Megan: On Loneliness and Solitude


One of the most important parts of growing up is learning how to be comfortable being alone.

It’s one thing to be left alone when your parents go on a vacation without you, or to be alone for a weekend, or even to travel alone for a little while. There’s something liberating about being by yourself, because you have the opportunity to figure out what it is that really gets you going.

But it is an altogether different thing to truly be alone. To get home from work on a Friday and potentially not talk to anyone until Monday morning takes a certain kind of strength. It is therapeutic to have that kind of time alone, to enjoy that kind of solitude. There is no one to talk to, which can be a great thing; sometimes a person just needs to have some real alone time, where they can think and feel and react to anything and everything in their own way. It is refreshing to be able to structure your day without worrying about whether your plans fit in with anyone else. There are no rules to follow when you’re in a state of solitude; if you want to stay in pajamas all day, no one will stop you. The solitude can often be invigorating especially when you get the opportunity for reflection and introspection.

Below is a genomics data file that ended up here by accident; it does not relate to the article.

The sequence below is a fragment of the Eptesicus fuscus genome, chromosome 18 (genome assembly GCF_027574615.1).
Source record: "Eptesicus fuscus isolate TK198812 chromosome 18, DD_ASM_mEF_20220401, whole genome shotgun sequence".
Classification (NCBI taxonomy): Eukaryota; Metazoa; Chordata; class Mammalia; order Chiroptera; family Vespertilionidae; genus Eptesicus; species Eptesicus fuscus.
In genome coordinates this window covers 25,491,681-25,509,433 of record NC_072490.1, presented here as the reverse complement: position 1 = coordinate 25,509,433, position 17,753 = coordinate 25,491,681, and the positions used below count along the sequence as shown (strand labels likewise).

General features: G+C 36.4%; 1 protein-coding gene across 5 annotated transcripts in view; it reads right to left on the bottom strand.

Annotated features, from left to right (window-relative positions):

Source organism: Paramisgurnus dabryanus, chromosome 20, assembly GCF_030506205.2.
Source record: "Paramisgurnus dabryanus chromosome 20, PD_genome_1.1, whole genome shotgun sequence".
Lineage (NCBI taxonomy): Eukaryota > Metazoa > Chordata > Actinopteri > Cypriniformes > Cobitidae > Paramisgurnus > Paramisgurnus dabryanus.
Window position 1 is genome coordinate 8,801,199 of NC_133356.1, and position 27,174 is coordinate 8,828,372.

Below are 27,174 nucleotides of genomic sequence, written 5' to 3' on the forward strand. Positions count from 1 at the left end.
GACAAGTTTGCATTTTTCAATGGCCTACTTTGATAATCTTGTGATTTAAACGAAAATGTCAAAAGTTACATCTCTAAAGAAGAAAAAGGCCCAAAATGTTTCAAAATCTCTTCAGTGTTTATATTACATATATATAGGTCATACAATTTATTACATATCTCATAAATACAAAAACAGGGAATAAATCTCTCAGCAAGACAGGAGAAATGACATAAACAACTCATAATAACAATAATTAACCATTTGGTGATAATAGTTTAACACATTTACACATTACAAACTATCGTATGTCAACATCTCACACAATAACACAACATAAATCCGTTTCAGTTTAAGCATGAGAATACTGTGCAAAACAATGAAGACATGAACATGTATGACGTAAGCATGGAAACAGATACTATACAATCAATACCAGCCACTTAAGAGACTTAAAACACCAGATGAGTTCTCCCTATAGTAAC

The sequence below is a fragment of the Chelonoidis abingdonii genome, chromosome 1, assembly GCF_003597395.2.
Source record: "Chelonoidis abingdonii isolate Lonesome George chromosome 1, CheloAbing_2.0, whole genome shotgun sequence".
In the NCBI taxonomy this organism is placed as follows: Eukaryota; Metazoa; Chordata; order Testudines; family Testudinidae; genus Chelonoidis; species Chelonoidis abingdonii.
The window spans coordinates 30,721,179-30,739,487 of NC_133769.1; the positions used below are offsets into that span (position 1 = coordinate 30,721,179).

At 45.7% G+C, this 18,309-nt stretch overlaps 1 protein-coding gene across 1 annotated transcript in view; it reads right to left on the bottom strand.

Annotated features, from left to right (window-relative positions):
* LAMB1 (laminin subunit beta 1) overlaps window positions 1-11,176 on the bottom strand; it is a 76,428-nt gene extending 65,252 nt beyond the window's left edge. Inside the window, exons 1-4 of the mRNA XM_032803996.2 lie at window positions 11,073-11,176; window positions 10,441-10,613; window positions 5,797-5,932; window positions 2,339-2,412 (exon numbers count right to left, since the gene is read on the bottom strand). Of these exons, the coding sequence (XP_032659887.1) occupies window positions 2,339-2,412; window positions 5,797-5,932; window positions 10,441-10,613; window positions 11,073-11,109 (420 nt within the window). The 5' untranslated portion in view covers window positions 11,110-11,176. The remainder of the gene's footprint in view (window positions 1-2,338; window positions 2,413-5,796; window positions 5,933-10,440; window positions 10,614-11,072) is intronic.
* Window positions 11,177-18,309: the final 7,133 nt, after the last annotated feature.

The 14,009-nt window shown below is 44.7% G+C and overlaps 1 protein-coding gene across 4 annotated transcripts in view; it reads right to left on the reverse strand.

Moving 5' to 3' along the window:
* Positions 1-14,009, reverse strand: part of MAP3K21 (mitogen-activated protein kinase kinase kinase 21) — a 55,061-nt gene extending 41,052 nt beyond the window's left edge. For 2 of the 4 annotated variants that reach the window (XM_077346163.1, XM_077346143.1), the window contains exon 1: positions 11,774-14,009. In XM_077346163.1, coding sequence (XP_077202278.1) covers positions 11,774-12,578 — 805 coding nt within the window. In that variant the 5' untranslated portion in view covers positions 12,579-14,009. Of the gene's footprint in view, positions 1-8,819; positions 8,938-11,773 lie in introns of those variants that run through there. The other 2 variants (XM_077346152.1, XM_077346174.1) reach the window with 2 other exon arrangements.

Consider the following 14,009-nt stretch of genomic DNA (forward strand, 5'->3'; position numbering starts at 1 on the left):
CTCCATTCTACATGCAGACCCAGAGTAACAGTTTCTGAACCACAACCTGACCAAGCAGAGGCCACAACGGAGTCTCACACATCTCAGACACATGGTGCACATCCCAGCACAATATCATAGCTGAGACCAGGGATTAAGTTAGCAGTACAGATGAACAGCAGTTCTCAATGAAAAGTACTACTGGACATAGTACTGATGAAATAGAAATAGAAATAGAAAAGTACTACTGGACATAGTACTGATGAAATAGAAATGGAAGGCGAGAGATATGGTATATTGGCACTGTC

But solitude can also be a painful reminder of what is missing. Sometimes a person needs human contact; weekends spent in solitude do not well lend themselves to conversation and interaction. On those weekends where you need someone else but have no one, it’s sometimes hard to be alone and stay alone. When it starts to hurt, the solitude turns into loneliness.

When the loneliness sets in, it is almost impossible to get away from it. It fills every corner of the house and permeates everything you do. It becomes startlingly apparent that you exist independently for everyone else. There is no one else to blame when the house doesn’t get cleaned. The silence of loneliness can be deafening; it is a very hard thing to not talk to anyone, especially when there is no one to talk to. Something as mundane as cooking dinner for one can feel like a crushing weight; there is no one to share it with, and no one to talk to over that dinner. Coming home to an empty house, day after day, does wear on a person. It is nearly impossible to find someone who is happy being lonely.

No matter how comfortable you are being alone, it is hard to be comfortable being lonely. There comes a point when it is absolutely necessary to seek out someone else, even if it is just to sit in silence. Being near someone is sometimes the best  relief from crippling loneliness. Crying doesn’t help. Feeling sorry for yourself doesn’t help. But there isn’t really a way out, without letting someone in.

For the time being, I have to accept that I chose this. I chose to be alone. It is my cross to bear, and I’ll bear it in silence.

– Megan

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2 Responses

    • Megan says:

      Thanks Gary! I started off writing something entirely different, but this just happened to flow out. I’m glad you found it therapeutic. I found it almost cathartic to write.